After testing various materials, researchers at Murdoch University, in Perth, Australia, have developed a new battery with potential to offer cheap and reliable energy storage using water and sodium ions.

“To provide power at non-generation times, excess energy needs to be stored in batteries, but storage technologies now being considered, such as molten salt or molten sulfur, work at high temperatures, making them expensive and impractical,” said Senior research fellow and project leader Dr Manickam Minakshi. “Our water-based sodium-ion battery has shown excellent potential for affordable, low-temperature storage.”

The team from Murdoch’s School of Chemical and Mathematical Sciences tested various metals and phosphates to produce a cost-effective battery with high energy density made from manganese dioxide and a novel olivine sodium phosphate.

Dr Minakshi says sodium appealed as a key ingredient because, while its chemical properties are similar to lithium, it’s a good deal cheaper and far more abundantly available. The main challenge it presented, he says, was to find material for cathodes and anodes capable of accommodating sodium’s ionic size, which is  2.5 times larger than that of lithium.

“Ions travel out of the cathode and into the anode to form a current. As an imperfect analogy, you can think of them as mesh filters that ions pass through. We had to find materials with larger gaps in their mesh,” Dr Minakshi said. The team eventually found success with manganese dioxide as the cathode, and a olivine sodium phosphate as the anode.

The resulting battery, says Dr Minakshi, is a safe, cost-effective battery with high energy density, with “excellent potential for large-scale use, including storing energy from wind turbines and solar farms for later feeding into local electricity grids, as well as use in industry.”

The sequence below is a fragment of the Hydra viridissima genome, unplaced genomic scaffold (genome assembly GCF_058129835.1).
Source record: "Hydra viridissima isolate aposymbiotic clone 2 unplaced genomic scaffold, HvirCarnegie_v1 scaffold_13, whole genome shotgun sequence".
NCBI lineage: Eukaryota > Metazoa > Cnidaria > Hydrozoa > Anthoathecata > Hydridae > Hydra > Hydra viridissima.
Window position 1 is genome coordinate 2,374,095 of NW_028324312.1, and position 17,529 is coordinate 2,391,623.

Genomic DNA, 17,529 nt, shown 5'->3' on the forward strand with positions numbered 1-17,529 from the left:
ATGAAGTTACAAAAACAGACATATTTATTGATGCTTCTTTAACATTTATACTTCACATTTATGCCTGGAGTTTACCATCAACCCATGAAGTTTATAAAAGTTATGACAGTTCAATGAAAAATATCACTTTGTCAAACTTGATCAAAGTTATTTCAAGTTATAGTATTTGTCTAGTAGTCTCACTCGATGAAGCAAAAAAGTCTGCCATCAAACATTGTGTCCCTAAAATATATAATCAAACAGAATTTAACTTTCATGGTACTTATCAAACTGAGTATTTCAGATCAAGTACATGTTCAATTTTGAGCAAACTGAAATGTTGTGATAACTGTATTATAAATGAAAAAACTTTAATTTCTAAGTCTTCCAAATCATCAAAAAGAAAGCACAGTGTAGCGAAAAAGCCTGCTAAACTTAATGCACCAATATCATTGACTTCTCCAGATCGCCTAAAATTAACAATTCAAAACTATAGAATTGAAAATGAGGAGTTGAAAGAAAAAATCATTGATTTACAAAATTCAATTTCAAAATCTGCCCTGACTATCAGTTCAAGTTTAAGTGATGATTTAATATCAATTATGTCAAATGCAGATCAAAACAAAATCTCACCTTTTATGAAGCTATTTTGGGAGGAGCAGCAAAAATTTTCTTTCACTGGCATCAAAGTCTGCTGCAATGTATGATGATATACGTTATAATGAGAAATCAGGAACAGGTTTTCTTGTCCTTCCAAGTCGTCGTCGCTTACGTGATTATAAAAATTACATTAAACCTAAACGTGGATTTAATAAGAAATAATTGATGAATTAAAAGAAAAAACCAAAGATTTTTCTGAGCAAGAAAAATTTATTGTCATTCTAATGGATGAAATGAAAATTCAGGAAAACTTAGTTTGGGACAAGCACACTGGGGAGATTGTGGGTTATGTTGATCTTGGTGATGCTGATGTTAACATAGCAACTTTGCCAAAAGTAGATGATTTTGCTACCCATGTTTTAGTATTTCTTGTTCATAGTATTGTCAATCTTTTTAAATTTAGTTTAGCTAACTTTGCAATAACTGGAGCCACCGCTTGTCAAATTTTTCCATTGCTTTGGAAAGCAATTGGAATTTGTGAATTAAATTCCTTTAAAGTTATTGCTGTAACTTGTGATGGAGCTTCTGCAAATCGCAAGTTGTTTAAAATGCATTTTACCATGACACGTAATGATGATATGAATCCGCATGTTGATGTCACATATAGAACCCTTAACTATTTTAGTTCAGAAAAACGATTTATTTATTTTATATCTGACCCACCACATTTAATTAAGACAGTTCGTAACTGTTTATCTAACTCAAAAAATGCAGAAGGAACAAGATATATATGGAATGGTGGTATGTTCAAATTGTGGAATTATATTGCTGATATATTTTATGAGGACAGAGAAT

The battery technology developed by the Murdoch University team isn’t the only water-based battery to be developed. Another water-based battery was developed by Aquion Energy, a company started out of Carnegie Mellon University. Their battery is set to made available for commercial sale in 2013.

As Technology Review has since reported this February , Aquion Energy has this year selected a site for its first (reportedly fully funded) factory – “a sprawling former Sony television factory near Pittsburgh” – and says production capacity will be “hundreds” of megawatt-hours of batteries per year. The company says it initially hopes to make batteries for under $300 per kilowatt-hour, which can be recharged 5,000 times and could last for over a decade in situations in which they’re charged once a day.

The difference between the two water-based batteries is the phosphate-based anode in the Murdoch University version. Their batter also is still in early stages of testing, but can last 12 hours under average current rates. The Murdoch University team is hoping to move toward commercialization as a low-cost source of power.

Read more about the water-based battery technology at RenewEconomy.

Comment